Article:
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Reverend Gerard E. Hammond, M.M.
Maryknoll Missionary to North Korea
Knights of Columbus
Thirteenth Gaudium et Spes Award Honoree

“The joys and the hopes, the griefs and the anxieties of the men of this age, especially those who are poor or in any way afflicted, these are the joys and hopes, the griefs and anxieties of the followers of Christ.”

The opening words of the Second Vatican Council’s document Gaudium et Spes have surely been inscribed upon the heart of our thirteenth honoree. As a missionary priest caring for the physical and spiritual welfare of North Koreans in need, he has taken upon himself the “griefs and anxieties” of those who are “poor and afflicted,” as he seeks to share with them, through compassionate action, the “joys and hopes” of faith in Jesus Christ. His brave and tireless mission to minister to the ill in North Korea is carried out in the selfless spirit that has marked Maryknoll priests since the society’s founding more than a century ago.

During the Holy Father’s apostolic visit to Korea in August 2014, Pope Francis met with our honoree and personally commended his important work in the North. He also was honored by another pope, St. John Paul II, who bestowed on him the Pro Ecclesia et Pontifice Medal in 1980 recognizing his service to the Church and the Holy Father.

In addition, this heroic Maryknoll priest has exemplified the call of Pope Francis to go to the “peripheries” to minister to those who are neglected, forgotten and most in need of Christian charity.

Our honoree has courageously journeyed into North Korea more than 50 times over the course of more than two decades to bring humanitarian assistance. Due to government restrictions, he usually wears civilian clothes during his missions. Yet from time to time, he is allowed to wear his priestly garb, since a Roman collar, unseen for generations in the North, is not even recognized as a religious symbol there. Whether visibly dressed as a priest or not, our honoree never fails to bring to the Korean people he serves the consoling presence of Jesus Christ.

Serving as “an apostle of peace and hope,” our honoree brings Gospel values in concrete forms - food and other material necessities, and medicines for patients with multidrug-resistant tuberculosis. The medicines offer cures for the bodies of the afflicted, and our honoree ministers to their souls with a smile, comforting words, and the Christian witness of presence. Combining the healing love of Jesus with the charitable work of the Church, his mission is a manifestation of the Corporal and Spiritual Works of Mercy: visiting the sick, comforting the afflicted, and feeding the hungry in body and soul.

Recognizing the image and likeness of God in all persons, our honoree says, “We have to love the North Korean people unconditionally.”

During his visits, he shows a special compassion for children, seeing in them the future of the nation as well as a trusting innocence that reflects “the kingdom of God” (Matthew 19:14). Like the Good Shepherd who asked for children to be brought to him, our honoree visits children in the hospital, brings medicine for those who suffer from tuberculosis, and shares sorrow and tears with the parents who have lost a child to illness.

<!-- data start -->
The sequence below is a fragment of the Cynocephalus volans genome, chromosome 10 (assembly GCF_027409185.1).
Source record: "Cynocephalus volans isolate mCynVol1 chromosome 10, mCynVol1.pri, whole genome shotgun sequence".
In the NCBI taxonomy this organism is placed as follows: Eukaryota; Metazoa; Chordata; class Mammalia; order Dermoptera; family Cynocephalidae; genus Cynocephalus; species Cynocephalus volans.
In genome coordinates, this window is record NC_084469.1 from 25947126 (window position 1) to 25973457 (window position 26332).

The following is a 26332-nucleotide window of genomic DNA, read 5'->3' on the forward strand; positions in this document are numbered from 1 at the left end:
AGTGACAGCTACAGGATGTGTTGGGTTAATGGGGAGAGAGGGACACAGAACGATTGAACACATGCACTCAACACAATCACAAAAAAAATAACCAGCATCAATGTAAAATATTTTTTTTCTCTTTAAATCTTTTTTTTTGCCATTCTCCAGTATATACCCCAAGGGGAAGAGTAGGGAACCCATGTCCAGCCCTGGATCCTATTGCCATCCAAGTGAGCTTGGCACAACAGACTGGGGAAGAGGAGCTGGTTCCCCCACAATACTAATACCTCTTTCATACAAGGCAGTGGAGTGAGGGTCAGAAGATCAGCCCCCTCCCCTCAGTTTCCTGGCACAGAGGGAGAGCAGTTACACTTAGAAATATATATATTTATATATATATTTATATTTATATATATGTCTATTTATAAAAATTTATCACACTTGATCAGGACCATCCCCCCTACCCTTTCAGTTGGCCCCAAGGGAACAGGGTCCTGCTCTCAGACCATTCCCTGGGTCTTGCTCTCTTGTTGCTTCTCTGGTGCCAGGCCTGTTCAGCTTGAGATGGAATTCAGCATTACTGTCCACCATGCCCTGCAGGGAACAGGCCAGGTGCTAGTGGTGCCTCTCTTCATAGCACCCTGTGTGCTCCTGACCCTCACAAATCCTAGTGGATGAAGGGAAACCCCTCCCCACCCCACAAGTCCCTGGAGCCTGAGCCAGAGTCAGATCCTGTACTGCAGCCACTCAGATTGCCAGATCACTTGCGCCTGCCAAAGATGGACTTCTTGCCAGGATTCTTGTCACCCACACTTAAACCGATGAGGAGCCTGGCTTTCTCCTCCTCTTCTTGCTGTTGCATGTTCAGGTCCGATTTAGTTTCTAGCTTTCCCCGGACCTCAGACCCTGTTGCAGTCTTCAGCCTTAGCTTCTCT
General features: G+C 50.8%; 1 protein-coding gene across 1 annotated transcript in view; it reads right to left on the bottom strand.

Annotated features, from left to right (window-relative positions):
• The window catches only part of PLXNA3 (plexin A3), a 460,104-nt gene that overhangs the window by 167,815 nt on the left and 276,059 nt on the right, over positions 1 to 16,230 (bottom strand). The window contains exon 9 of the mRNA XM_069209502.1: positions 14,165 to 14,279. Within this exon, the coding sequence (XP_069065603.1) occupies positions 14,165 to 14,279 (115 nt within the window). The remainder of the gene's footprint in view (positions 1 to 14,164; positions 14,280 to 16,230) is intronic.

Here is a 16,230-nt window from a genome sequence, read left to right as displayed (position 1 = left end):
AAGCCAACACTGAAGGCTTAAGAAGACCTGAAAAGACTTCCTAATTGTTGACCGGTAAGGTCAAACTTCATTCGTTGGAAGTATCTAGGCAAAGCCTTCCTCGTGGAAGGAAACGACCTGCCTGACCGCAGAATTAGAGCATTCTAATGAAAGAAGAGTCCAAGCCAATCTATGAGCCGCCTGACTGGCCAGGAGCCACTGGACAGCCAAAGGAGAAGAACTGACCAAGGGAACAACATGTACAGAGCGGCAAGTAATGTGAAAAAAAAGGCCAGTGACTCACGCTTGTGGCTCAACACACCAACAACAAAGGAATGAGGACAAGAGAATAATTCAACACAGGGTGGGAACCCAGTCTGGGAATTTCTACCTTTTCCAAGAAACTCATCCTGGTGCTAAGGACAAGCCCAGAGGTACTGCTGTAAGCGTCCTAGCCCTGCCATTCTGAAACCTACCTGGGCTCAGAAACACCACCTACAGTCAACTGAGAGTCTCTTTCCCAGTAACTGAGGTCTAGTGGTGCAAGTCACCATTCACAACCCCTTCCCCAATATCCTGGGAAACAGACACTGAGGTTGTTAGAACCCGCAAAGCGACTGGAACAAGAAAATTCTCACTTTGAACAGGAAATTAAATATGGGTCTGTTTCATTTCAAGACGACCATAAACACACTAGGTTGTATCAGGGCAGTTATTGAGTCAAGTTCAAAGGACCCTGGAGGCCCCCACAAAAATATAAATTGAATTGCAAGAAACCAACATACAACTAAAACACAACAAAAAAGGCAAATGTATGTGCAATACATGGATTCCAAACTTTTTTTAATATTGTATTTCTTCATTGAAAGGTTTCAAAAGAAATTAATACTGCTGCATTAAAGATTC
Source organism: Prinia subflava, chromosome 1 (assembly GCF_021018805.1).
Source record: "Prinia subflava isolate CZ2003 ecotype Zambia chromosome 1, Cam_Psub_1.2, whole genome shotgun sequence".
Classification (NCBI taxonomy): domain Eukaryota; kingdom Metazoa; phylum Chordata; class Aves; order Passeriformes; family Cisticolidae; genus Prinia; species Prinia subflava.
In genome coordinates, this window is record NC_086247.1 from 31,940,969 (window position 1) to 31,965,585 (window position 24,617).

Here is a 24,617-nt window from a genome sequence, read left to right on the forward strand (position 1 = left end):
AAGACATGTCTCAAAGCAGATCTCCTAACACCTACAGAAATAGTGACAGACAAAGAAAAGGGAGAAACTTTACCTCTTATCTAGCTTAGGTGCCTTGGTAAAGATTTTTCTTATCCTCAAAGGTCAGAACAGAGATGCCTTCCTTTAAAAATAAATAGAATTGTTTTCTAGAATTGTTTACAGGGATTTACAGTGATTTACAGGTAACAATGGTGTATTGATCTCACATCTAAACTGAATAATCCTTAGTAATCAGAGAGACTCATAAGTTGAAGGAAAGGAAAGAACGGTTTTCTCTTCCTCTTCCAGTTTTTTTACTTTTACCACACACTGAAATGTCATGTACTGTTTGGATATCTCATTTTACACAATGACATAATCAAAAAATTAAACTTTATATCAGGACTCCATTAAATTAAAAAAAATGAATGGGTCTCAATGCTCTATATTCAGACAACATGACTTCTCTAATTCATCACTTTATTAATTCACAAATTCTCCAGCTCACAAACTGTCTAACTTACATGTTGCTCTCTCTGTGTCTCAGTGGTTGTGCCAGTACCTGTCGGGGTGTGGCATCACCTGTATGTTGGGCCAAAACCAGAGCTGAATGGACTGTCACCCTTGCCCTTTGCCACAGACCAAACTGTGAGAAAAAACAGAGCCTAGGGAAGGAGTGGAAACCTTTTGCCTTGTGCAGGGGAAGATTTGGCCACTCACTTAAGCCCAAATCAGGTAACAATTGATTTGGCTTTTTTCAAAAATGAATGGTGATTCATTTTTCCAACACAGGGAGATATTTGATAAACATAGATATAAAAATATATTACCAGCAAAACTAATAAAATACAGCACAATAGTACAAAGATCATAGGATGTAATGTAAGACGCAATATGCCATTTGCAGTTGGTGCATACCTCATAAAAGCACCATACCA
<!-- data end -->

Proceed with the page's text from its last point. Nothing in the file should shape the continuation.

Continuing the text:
As the first priest to receive the Gaudium et Spes Award, our honoree evokes the memory of Venerable Father Michael McGivney, the founder of the Knights of Columbus, who went to the peripheries of his day to serve those in need among a beleaguered immigrant population. It is appropriate, then, that an image of Father McGivney comforting a widow and her children is inscribed on the back of the Gaudium et Spes medal that will be worn near the heart of our honoree.

At nearly 84 years of age - his birthday is August 15, the feast of the Assumption - our honoree has been a Maryknoll priest for 57 years. Assigned to Korea after ordination in 1960, he has served as a teacher, the pastor of two parishes, vicar general of the Cheongju Diocese, and Maryknoll regional superior since 1989. In 1995, he began his humanitarian work in North Korea, working with the Catholic Bishops’ Conference of Korea and in cooperation with the Eugene Bell Foundation, for which he serves as a board member. The Eugene Bell Foundation is an American nongovernmental organization which, animated by Christian principles, is dedicated to providing humanitarian aid to North Koreans.

His association with the Knights of Columbus goes back many years. He joined the Order in 1960 and is a Fourth Degree member. At present, he serves as chaplain to Bishop John J. Kaising Council 14223 and Faithful Friar to Bishop Joseph W. Estabrook Assembly 3348, both located on the U.S. Army Garrison Yongsan in Seoul. Since the first Knights of Columbus council was chartered in South Korea, he has been a strong advocate of the Order’s development, first among U.S. servicemen and then among Korean Catholic men.

Thus, it is with great “joy and hope” for the future of Korea that the Knights of Columbus recognizes a courageous and untiring missionary priest who has ministered in a most challenging field for the sake of souls and the kingdom of God, by bestowing the thirteenth Gaudium et Spes Award upon Maryknoll Father Gerard E. Hammond.